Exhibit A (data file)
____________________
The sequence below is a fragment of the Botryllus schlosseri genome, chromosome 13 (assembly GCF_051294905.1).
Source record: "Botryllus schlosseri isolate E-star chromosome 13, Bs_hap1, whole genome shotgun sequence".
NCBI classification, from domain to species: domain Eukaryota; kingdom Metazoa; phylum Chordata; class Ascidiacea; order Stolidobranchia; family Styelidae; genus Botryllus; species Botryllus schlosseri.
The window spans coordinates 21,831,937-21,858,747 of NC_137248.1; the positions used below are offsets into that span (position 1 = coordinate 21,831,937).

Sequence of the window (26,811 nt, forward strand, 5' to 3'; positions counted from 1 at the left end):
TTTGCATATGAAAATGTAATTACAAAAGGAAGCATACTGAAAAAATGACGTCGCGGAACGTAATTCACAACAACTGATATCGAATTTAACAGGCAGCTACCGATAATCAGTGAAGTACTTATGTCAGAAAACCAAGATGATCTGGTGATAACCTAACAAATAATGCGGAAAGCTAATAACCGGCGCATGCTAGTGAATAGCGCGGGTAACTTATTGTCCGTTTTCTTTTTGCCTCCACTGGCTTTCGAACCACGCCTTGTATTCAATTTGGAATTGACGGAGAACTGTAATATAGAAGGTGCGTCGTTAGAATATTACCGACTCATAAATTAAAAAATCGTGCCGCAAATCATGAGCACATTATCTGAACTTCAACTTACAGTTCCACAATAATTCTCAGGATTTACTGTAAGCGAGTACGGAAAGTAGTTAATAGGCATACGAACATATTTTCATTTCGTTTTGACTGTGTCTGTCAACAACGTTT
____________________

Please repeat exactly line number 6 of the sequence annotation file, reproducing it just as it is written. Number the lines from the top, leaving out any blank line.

TTTGCATATGAAAATGTAATTACAAAAGGAAGCATACTGAAAAAATGACGTCGCGGAACGTAATTCACAACAACTGATATCGAATTTAACAGGCAGCTACCGATAATCAGTGAAGTACTTATGTCAGAAAACCAAGATGATCTGGTGATAACCTAACAAATAATGCGGAAAGCTAATAACCGGCGCATGCTAGTGAATAGCGCGGGTAACTTATTGTCCGTTTTCTTTTTGCCTCCACTGGCTTTCGAACCACGCCTTGTATTCAATTTGGAATTGACGGAGAACTGTAATATAGAAGGTGCGTCGTTAGAATATTACCGACTCATAAATTAAAAAATCGTGCCGCAAATCATGAGCACATTATCTGAACTTCAACTTACAGTTCCACAATAATTCTCAGGATTTACTGTAAGCGAGTACGGAAAGTAGTTAATAGGCATACGAACATATTTTCATTTCGTTTTGACTGTGTCTGTCAACAACGTTT